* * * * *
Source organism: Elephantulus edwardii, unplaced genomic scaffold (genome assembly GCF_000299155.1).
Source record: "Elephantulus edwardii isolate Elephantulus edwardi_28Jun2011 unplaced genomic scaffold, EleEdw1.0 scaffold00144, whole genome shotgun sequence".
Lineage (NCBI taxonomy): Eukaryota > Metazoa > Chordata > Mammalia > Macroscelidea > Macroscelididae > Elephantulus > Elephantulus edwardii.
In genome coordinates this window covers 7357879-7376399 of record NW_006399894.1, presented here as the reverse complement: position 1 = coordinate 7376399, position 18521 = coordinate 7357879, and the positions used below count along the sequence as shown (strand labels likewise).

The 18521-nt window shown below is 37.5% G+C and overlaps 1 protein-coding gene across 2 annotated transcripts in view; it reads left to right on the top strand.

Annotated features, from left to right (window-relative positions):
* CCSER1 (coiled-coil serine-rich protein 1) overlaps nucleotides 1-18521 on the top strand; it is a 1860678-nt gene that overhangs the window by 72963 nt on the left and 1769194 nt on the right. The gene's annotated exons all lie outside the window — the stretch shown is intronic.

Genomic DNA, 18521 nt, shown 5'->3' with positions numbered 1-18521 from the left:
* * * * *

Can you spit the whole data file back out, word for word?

Source organism: Elephantulus edwardii, unplaced genomic scaffold (genome assembly GCF_000299155.1).
Source record: "Elephantulus edwardii isolate Elephantulus edwardi_28Jun2011 unplaced genomic scaffold, EleEdw1.0 scaffold00144, whole genome shotgun sequence".
Lineage (NCBI taxonomy): Eukaryota > Metazoa > Chordata > Mammalia > Macroscelidea > Macroscelididae > Elephantulus > Elephantulus edwardii.
In genome coordinates this window covers 7357879-7376399 of record NW_006399894.1, presented here as the reverse complement: position 1 = coordinate 7376399, position 18521 = coordinate 7357879, and the positions used below count along the sequence as shown (strand labels likewise).

The 18521-nt window shown below is 37.5% G+C and overlaps 1 protein-coding gene across 2 annotated transcripts in view; it reads left to right on the top strand.

Annotated features, from left to right (window-relative positions):
* CCSER1 (coiled-coil serine-rich protein 1) overlaps nucleotides 1-18521 on the top strand; it is a 1860678-nt gene that overhangs the window by 72963 nt on the left and 1769194 nt on the right. The gene's annotated exons all lie outside the window — the stretch shown is intronic.

Genomic DNA, 18521 nt, shown 5'->3' with positions numbered 1-18521 from the left: